North American Free Trade Agreement (Nafta)

North American Free Trade Agreement, Foreign exchange market, Money

North American Free Trade Agreement (NAFTA)
I.Brief overview of NAFTA (mainly for in-class presentation) a.NAFTA Introduction
b.Original Expectations

II.NAFTA over the last 12 years
a.Impact on the U.S. economy
i.Jobs (Employment Growth)
iv.Imports vs. Exports (Trade Deficit)
v.Economic growth

b.Impact on Canadian economy
c.Impact on Mexican economy
d.Global Impact
i.International Business
ii.FDI (Foreign Direct Investment)

III.NAFTA - The Good, the bad and the ugly
b.Short Comings
i.Lessons Learned
c.Broken Promises
IV.NAFTA’s role going forward
a.What needs to be fixed?
i.Current Issues and Challenges
b.How do you fix it?
i.Solutions being considered

I. Brief Overview:
NAFTA, The North American Free Trade Agreement, came into existence on January 1, 1994. NAFTA is basically a free-trade agreement between the three North American countries of the Unites States, Canada, and Mexico. The main idea behind this treaty was to provide the people and the businesses of the North American countries many incentives to trade amongst each other. The duties on U.S goods shipped to Mexico were reduced by 50 percent, and other restrictions were to be removed from many categories, such as motor vehicles, computers, automotive parts, and agricultural goods. NAFTA was also put into action in order to protect the intellectual property rights of the businesses, such as patents, copyrights, and trademarks. Other supplemental agreements were also signed in later years, which allowed for worker and environmental protection. Although many people might think that the NAFTA is like the EU (European Union), it is quite different. NAFTA, unlike EU, does not set up a collection of supranational governmental bodies, nor creates any law that is superior to the national law of each of the member countries (Wikipedia; International Trade Canada).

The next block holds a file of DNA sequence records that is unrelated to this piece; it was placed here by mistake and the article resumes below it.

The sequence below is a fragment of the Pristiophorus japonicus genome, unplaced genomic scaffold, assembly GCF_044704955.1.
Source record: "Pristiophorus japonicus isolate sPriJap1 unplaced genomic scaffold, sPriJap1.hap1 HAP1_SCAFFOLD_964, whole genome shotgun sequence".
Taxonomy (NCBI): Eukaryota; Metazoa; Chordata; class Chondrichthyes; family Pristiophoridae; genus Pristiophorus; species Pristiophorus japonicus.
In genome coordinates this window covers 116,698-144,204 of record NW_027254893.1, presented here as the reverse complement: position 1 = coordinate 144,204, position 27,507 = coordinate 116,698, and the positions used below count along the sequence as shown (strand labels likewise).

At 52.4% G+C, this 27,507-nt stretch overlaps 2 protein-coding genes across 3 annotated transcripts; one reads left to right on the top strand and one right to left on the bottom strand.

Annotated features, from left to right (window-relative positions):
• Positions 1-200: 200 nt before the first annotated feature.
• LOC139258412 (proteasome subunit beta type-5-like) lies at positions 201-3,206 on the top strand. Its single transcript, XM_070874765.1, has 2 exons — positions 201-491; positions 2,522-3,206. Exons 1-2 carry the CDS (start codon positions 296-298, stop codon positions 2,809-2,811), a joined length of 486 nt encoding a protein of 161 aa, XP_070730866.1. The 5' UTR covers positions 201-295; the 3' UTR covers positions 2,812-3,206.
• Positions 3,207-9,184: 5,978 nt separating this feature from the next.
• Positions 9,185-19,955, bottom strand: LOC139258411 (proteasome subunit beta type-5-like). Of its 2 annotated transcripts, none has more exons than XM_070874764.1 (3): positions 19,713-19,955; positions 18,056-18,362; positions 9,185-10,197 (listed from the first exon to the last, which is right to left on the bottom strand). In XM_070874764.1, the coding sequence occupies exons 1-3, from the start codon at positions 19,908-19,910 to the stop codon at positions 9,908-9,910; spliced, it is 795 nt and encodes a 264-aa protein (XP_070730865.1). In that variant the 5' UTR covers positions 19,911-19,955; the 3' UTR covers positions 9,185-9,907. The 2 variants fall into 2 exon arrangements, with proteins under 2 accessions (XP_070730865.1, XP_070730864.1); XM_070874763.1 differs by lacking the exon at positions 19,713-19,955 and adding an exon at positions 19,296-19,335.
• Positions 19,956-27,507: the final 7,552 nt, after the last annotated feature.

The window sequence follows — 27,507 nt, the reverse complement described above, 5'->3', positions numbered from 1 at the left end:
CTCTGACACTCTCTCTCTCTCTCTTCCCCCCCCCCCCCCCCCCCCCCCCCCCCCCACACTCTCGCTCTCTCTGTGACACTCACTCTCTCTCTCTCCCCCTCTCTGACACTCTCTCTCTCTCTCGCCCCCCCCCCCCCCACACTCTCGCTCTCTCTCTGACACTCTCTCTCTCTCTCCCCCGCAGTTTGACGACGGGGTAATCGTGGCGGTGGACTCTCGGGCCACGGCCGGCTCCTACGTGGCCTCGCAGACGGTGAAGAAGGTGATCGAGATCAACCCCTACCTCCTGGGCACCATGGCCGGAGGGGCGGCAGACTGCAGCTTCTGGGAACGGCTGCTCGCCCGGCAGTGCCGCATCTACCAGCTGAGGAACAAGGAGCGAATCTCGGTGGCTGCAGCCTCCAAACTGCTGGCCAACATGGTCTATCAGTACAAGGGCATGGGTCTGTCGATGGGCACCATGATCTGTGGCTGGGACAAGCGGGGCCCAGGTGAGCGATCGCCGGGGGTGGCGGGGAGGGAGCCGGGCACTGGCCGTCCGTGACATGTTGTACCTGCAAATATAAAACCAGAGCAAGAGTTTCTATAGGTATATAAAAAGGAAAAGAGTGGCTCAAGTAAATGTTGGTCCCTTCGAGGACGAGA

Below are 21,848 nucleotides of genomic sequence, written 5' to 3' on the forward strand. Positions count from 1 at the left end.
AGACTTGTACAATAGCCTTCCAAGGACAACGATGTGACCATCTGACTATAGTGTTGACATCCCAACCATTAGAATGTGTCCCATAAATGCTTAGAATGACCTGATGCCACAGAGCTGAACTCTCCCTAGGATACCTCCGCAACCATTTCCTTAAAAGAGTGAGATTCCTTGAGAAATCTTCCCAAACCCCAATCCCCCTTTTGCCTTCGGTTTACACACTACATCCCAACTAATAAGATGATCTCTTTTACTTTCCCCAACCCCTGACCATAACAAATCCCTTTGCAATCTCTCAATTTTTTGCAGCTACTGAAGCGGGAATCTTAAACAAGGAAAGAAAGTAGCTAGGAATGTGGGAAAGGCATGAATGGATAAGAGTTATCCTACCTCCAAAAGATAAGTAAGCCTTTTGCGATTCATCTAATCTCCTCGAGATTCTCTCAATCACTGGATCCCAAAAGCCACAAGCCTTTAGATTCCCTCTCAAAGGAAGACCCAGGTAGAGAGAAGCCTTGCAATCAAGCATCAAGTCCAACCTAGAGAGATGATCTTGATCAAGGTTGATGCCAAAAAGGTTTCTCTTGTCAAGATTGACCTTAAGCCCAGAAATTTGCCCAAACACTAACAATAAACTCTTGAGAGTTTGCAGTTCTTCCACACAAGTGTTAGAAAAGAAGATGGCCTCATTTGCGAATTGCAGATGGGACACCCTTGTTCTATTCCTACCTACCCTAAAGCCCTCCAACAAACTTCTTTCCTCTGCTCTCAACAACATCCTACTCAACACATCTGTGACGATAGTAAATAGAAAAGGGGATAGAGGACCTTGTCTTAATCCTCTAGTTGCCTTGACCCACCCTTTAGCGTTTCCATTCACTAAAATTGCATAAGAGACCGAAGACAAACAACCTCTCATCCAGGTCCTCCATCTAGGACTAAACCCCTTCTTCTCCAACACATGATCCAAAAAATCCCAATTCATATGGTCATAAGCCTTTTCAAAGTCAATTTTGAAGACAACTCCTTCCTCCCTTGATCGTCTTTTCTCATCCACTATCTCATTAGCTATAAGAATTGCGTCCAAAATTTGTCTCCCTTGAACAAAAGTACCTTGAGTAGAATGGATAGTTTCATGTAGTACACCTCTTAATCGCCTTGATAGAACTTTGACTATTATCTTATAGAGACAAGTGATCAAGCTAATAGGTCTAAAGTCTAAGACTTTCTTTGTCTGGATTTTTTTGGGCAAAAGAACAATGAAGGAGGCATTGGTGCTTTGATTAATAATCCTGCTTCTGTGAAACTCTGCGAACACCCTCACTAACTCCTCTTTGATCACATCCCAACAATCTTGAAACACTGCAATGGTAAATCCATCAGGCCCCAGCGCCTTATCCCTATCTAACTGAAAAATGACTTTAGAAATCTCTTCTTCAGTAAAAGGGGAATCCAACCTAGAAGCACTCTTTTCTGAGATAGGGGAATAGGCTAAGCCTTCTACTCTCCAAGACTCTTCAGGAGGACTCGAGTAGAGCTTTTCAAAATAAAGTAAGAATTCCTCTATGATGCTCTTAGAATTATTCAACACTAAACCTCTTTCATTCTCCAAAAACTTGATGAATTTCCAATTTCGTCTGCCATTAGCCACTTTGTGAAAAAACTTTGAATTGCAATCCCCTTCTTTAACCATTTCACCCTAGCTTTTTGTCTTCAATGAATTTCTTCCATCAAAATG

II. NAFTA in the last 12 Years:...
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